This unfortunate error message only seems to pop up once in a blue moon; I literally only hear about someone getting it maybe twice a year.  What happens is that a user constructs an email and attempts to send it.  Upon hitting send, the dialogue box pops up with “Operation Failed” displayed.  You can close and save the email, but you’ll receive the same error every time you try to send the email.  There is only one resolution to this: construct a brand new email message.  This is the only solution; anything else I’ve tried fails miserably.

Typically, the user is not happy about this, because he/she thinks that they are going to lose all their work.  If the user copies and pastes the body contents of the original (faulty) into the new message, whatever is causing the problem does not get copied over.

Unfortunately, I have never found a reason why this happens.  Because the solution is quick and easy, I personally stopped caring and just fix it for users.

Microsoft Word: This document cannot be registered

I received a call from a user who says she had received this error that’s troubling her.  I open up the file and after it opens, the following message is displayed:

This document cannot be registered. It will not be possible to create links from this document to other documents.

I figure that maybe it’s something with the file, but multiple files in the folder are displaying the same error. A quick Google search will direct you to the following knowledge base article: KB176444.  Now this article seems to claim that Office is somehow broken with a corrupt registry entry, but that would mean that all documents being opened in Word would be showing the same message, which is not the case.  Additional searches show pretty much the same thing, or even to ensure that services like DCOM are started, which just doesn’t make any sense here.

I then took to looking at the file server’s open files and sessions, but that led nowhere.  Some of the files in question were open, others were not.  At this point, I ruled out the server as the problem.  However, it was happening on both her computer and mine, so it wasn’t machine- or user-specific.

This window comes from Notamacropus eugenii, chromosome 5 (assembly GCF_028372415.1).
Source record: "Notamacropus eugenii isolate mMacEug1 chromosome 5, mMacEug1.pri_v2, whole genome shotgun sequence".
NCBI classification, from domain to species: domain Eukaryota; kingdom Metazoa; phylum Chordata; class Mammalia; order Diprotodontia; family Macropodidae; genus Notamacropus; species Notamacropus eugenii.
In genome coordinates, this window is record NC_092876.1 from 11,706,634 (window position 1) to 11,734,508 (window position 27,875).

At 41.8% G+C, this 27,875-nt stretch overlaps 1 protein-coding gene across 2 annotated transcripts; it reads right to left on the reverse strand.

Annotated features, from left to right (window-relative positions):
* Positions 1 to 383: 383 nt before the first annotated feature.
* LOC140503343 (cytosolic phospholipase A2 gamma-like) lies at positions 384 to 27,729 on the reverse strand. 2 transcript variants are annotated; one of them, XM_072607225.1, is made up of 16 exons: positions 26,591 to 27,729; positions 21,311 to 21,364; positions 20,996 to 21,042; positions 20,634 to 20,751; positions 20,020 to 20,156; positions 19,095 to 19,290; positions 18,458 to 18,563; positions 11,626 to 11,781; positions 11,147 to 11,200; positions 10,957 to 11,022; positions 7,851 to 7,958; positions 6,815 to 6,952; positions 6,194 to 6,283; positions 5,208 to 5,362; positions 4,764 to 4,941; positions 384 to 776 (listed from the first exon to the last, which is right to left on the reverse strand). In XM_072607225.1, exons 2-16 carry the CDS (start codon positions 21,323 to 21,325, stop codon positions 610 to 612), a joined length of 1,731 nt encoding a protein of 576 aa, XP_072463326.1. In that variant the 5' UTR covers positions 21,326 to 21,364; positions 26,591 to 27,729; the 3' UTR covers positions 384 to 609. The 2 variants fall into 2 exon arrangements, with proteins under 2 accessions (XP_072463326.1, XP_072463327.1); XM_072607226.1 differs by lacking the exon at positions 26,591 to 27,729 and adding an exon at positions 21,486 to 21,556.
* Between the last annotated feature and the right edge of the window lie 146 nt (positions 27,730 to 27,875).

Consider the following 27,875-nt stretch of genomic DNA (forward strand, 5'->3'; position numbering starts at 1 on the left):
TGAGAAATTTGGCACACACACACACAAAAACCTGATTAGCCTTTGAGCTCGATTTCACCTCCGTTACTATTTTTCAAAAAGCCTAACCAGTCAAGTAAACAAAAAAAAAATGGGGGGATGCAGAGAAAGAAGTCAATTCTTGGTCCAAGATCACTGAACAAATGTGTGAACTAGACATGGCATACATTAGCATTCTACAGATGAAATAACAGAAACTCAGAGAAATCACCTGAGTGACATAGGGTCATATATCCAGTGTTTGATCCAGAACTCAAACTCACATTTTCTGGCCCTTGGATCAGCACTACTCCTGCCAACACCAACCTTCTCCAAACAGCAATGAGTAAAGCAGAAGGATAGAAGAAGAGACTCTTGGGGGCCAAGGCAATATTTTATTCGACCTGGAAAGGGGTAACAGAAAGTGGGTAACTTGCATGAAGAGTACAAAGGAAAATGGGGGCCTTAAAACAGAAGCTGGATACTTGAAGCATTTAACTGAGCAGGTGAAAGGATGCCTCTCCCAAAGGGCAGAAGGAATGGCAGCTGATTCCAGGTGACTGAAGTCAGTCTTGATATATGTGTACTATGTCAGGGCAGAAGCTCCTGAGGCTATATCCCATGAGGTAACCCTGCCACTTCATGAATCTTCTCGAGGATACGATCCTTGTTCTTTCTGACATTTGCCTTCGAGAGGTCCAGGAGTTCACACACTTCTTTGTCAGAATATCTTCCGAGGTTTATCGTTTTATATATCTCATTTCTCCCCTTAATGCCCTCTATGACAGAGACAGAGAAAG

Further investigation showed that there were some files within the folder which could open, so it wasn’t a permissions issue or corrupt folder.  Moving files wouldn’t work.  Trying to copy the files wouldn’t work.  The files definitely had content, so the files themselves weren’t corrupt either.  In an attempt to rename a file, that’s when I remembered an issue from the last file server migration I performed.

The problem here is really with the UNC path, which in this case has exceeded 256 characters (spaces are characters: ASCII 32).  The UNC path is the entire name of the file and its folders if you were to specifically address the file.  A good example is C:\Users\Mike\Documents\filename 1.docx.  This UNC path is 39 characters.  Once a UNC path exceeds 256 characters, pretty much any operation on this document will fail.  The easiest way to quickly resolve this problem is to rename an excessively long filename or folder to something very short.  The long-term solution is to change your naming convention of filenames or folders.

This 256-character limitation is by design and will affect 32-bit and 64-bit installations, so there really isn’t any way around it.  While it may appear to be helpful to you to be very specific with folders or filenames, it can really hurt you in the long-run.

“There are seldom good technical solutions to behavioral problems.”